Apparently. It seems unlikely to me, as I live in a less than salubrious part of sarf London and have yet to be offered pure 'push email' on the street. But it also seems to be the concensus – exclusive to all newspapers (to borrow a phrase from Private Eye). 'Experts' are warning that Blackberry email devices can be so addictive, their owners may require Priory-style care, similar to that given to drug-addled celebs.
New Jersey's Rutgers University School carried out the research, which claims the Blackberry is fueling a rise in email and internet 'addiction'. Sufferers are able to allow only a few minutes to pass without checking their mail. The study claims that the gadgets – inevitably nicknamed 'crackberries' – could be seriously damaging to mental health.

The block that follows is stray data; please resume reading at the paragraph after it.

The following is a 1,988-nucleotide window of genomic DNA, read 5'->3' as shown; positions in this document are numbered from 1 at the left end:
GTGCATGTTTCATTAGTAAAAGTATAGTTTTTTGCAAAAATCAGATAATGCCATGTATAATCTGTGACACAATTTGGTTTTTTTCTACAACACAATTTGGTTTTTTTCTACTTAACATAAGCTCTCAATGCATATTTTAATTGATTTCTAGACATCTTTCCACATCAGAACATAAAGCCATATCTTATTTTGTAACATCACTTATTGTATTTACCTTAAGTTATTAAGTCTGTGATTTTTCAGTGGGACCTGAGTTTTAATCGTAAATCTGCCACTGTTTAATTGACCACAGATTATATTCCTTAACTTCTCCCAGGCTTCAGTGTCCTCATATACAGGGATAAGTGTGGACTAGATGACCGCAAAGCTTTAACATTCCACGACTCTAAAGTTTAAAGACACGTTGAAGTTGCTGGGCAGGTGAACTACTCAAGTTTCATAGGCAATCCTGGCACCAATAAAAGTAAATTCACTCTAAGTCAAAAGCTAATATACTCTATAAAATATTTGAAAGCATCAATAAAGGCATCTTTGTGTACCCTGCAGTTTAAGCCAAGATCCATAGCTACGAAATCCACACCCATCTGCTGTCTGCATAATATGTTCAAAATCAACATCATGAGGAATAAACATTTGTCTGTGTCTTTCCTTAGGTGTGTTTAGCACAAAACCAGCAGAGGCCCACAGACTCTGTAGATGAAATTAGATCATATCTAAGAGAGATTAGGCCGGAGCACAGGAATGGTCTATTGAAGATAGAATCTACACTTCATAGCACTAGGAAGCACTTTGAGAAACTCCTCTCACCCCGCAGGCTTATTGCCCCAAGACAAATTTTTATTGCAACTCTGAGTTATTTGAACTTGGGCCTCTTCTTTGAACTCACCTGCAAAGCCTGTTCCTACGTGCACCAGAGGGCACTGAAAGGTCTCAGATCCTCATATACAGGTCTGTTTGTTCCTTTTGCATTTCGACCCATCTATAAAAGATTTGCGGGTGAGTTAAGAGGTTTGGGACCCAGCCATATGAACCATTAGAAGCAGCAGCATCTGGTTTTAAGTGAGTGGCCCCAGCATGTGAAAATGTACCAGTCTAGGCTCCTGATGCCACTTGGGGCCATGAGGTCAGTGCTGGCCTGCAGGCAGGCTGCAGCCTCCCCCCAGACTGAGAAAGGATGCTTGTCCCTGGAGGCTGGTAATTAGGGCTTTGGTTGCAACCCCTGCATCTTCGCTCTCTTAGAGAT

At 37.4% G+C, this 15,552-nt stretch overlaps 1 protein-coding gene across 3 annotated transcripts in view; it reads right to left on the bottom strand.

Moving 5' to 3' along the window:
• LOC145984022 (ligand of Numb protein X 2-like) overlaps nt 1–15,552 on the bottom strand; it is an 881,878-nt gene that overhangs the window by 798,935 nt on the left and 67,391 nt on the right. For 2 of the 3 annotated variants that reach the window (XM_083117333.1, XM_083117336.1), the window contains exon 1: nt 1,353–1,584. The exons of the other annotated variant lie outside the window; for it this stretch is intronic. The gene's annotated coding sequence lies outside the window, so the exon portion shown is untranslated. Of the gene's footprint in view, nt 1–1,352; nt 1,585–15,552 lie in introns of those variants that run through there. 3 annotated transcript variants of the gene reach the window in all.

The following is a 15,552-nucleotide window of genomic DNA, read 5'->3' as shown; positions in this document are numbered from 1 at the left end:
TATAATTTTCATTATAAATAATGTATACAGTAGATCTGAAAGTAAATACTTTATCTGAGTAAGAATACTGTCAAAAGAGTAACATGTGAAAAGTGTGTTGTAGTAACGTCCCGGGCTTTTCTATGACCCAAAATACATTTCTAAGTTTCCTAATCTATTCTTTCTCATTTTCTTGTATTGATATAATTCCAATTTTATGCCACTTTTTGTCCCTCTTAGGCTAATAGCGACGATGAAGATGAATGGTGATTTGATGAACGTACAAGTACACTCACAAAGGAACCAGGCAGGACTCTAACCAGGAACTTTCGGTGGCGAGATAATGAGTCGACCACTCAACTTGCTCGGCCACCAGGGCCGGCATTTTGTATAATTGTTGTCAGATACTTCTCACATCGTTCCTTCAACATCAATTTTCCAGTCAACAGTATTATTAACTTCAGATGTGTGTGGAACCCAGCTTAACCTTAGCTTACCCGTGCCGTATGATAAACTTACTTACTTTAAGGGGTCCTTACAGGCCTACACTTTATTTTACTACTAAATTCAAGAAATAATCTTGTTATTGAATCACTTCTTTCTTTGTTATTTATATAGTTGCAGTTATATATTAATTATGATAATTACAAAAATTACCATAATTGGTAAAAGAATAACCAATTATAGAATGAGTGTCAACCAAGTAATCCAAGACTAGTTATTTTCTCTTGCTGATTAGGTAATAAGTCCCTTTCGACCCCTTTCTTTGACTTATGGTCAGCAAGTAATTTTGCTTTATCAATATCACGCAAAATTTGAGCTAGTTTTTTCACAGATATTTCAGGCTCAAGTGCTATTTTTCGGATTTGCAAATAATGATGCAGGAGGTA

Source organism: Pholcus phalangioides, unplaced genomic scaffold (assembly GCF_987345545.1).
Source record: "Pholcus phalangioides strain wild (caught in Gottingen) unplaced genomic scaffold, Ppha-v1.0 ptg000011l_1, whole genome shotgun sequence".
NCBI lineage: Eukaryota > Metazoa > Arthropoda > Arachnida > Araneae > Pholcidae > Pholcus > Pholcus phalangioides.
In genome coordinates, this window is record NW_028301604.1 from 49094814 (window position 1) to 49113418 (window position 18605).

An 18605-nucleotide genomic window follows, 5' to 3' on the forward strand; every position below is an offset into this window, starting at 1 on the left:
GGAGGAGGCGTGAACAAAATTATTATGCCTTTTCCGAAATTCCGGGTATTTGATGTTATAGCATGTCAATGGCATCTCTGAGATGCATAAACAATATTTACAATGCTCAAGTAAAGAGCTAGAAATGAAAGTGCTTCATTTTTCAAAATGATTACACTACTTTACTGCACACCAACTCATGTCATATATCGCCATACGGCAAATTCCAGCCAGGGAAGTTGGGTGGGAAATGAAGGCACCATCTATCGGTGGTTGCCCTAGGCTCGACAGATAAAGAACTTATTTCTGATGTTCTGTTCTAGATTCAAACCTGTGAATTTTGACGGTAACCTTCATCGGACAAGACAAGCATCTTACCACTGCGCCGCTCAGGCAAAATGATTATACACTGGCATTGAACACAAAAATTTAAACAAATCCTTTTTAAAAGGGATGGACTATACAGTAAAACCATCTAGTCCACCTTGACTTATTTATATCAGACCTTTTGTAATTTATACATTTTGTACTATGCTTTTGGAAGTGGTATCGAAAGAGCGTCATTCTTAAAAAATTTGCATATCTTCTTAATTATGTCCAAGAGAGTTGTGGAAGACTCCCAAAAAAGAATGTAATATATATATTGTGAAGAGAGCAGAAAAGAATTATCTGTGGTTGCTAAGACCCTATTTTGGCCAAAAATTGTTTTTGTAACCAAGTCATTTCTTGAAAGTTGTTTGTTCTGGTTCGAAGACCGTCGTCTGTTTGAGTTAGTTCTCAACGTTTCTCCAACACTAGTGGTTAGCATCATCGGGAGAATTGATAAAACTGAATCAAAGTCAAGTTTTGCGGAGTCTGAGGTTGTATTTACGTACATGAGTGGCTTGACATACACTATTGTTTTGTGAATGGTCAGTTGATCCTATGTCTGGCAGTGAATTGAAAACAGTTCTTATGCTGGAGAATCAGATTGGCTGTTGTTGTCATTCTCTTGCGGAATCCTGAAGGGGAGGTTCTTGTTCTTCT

Professor Gayle Porter led the study. She told the Daily Mail (presumably because it's read by the wives of people who use such dangerous devices) that the effects of becoming addicted to the devices can be devastating.
She added: "Employers provide programs to help workers with chemical or substance addictions. Addiction to technology can be equally damaging to a worker's mental health."
Well, yes. Except of course that unlike, say, alcohol, even the worse case of Blackberry-addiction is unlikely to lead to cirrhosis of the liver. Sore thumbs I grant you.
Cynical I may be, but I can't help but feel the dirty paw of PR professionals behind such a newspaper-friendly tale. However, it's best to take such health warnings seriously and, like Zammo, just say 'no'. Ditch your handheld and I'll see you down the boozer for 10 pints, a packet of fags and a kebab – the worst addiction of all.